In a class of its own
Instead of tinkering with change Mercedes-Benz has gone for a totally new look with its A200 CDI - a move which Jim McCauley applaudes
In a world dominated by evolutionary model design, it is very refreshing when a manufacturer goes for total change.
In the case of the new compact model from Mercedes-Benz, it is a case of farewell to the A-Class of old and welcome to a totally new dimension.
The outgoing model has been replaced by a more substantial solution, longer, wider but significantly lower than is predecessor with full integration in terms of equipment and engineering provision into the mainstay Mercedes ranges.
In appearance it is also more conformist than its forbearers, but nonetheless striking in its styling with cabin room that challenges that of the company’s E-Class.
The compact sector is the biggest for the automotive industry with increasing demand for the premium models, and there is no doubting that the new A-Class has the top spot in mind.
When the new model goes on sale here at the end of the year there will be an initial choice of two petrol engines of 1.6 and 2.0 litres and two diesels of 1.5 and 1.8 litre capacities.
Test choice was the larger of the diesel models, the A200 CDI ‘Blue Efficiency’ fitted with the optional 7-speed twin-clutch automatic transmission and finished in the top AMG sport trim.
The automatic transmission clears the central console of the gear select lever as choice is made on the right-hand steering column stalk. Initial movement with the gearshift mode in default ‘Economy’ mode is smooth and refined.
As the speed builds, the car continues its smooth delivery tempting the driver to press on. The quality of the car permeates and reinforces the fact that you are in a mainstream Mercedes – a car of substance that simply dominates the obvious competition.
With the focus on economy, the gears are held in as low revs as possible, so for rapid overtaking it is necessary to change down on the steering wheel paddles to sharpen the response. However, selecting the ‘Sport’ mode shortens the shift response times with the gearchanges made at higher engine speeds, all of which makes the car that much more responsive to throttle input.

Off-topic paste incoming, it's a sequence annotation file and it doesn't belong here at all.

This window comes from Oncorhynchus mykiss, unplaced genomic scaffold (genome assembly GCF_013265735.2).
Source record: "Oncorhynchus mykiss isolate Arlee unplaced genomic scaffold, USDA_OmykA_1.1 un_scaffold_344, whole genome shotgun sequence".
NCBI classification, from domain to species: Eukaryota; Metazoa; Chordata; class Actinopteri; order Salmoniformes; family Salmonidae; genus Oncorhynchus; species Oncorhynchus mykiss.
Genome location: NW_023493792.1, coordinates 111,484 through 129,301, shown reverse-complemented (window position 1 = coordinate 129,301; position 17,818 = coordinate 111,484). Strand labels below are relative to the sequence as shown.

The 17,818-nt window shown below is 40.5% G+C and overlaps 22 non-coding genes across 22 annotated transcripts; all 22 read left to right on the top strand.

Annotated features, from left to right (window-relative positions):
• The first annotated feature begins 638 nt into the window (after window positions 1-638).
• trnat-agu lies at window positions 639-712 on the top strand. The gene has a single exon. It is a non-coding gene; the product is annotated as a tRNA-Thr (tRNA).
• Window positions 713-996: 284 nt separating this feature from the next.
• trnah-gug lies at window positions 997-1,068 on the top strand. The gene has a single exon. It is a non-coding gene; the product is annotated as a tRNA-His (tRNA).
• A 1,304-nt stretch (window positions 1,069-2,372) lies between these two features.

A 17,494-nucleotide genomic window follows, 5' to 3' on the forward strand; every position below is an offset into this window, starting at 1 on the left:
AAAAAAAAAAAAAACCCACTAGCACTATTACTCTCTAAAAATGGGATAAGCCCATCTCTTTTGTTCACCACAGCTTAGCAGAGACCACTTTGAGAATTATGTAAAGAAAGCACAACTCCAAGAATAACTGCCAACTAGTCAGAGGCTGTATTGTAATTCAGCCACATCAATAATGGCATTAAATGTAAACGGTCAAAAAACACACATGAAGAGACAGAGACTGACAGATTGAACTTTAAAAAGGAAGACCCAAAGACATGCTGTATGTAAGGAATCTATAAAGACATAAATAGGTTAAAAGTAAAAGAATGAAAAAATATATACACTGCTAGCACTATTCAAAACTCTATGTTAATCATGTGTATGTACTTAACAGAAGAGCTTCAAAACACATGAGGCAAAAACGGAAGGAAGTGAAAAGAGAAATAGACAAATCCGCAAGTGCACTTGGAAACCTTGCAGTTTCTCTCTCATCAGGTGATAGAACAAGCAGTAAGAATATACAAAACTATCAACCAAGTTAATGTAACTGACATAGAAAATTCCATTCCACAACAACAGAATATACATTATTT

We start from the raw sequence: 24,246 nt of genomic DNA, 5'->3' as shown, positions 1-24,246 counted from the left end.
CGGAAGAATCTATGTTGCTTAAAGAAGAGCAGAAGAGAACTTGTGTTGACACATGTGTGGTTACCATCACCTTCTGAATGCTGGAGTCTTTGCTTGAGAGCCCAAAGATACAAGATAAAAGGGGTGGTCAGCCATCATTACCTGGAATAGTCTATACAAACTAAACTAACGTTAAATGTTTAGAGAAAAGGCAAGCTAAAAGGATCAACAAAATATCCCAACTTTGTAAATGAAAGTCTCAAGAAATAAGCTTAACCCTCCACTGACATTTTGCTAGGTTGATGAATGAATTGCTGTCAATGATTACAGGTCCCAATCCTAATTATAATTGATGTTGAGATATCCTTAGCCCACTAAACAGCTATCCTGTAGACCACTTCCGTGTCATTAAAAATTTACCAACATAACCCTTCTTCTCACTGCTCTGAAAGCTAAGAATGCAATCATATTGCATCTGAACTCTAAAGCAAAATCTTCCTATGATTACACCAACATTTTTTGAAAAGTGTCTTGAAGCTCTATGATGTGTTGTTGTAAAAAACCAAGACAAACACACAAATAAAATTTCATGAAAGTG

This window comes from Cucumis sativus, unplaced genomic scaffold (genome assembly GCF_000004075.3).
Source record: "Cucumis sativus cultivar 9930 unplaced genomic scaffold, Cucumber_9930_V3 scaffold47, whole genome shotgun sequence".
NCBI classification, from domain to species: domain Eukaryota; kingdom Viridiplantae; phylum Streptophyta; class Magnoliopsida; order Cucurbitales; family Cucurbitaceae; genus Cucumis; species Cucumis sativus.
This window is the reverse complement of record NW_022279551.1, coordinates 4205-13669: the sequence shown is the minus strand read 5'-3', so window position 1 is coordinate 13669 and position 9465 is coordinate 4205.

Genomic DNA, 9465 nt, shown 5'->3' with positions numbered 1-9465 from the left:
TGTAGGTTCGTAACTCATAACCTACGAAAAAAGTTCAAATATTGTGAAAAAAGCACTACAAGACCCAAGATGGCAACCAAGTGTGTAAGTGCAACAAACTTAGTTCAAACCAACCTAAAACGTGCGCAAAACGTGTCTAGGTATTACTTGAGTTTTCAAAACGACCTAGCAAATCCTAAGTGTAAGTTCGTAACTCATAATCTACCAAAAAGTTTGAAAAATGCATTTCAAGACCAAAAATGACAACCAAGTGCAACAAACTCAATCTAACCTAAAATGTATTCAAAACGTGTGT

The third ‘Manual’ option allows the driver total manual control of the gear selection but my personal preference is for the paddles to be fixed to the steering column rather than to the wheel where they are not always to hand.
Engine response is matched by the agility of the car which even in the ‘Comfort’ package of the test car (despite the ‘Sport’ badge) offers excellent cornering support while maintaining ride comfort over long distances.
Like all other aspects of the car, safety provision is further increased with the standard fitment across the range of ‘Attention Assist’ and ‘Collision Prevention Assist’.
Attention Assist monitors driver behaviour mainly through the steering wheel movements and provides audible and visual warnings when it interprets signs of drowsiness. Collision Prevention Assist is a radar-based system that can cut the risk of nose-to-tail collisions by warning the driver of being too close to the vehicle in front. It also primes the brakes to maximise stopping power as soon as the driver responds.
Trim-wise the new model range comprises five levels of specification with SE and Sport building on the generous equipment levels of the standard car.
SE offers larger 16-inch alloy wheels with a range of interior upgrades while the Sport specification is identified by 17-inch wheels, twin exhaust pipes, sports seats and further interior upgrades.
In addition there are the ‘AMG Sport’ models and ‘Engineered by AMG’ which increase the sporting aspects of the cars including sports suspension and uprated brakes.
Engine outputs remain the same as the range opening model irrespective of the specification level, although a range topping performance model will debut early in 2013.
Mercedes-Benz A200 CDI
Engine: 1.8litre turbo-diesel, 136bhp @ 3,600-4,400rpm. 250Nm torque @ 1,400–2,800 rpm.
Transmission: 7-speed automated manual
Drive: To front wheels
Performance: 0-62mph (100km/h) in 10.6 seconds; max, 119mph (190km/h)
Fuel on combined cycle: 68.9mpg (4.1l/100km)
CO2: 116gms/km; VED Band C for zero annual car tax in first year and £30 pa thereafter
Trim: AMG Sport
Price: £ 24,895
Warranty: Three-year/unlimited mileage
Euro NCAP: N/A
Available extras: Drive Kit Plus (iPhone integration), Becker Map Pilot, Blind Spot Assist, Lane Keeping Assist, Speed Limit Assist.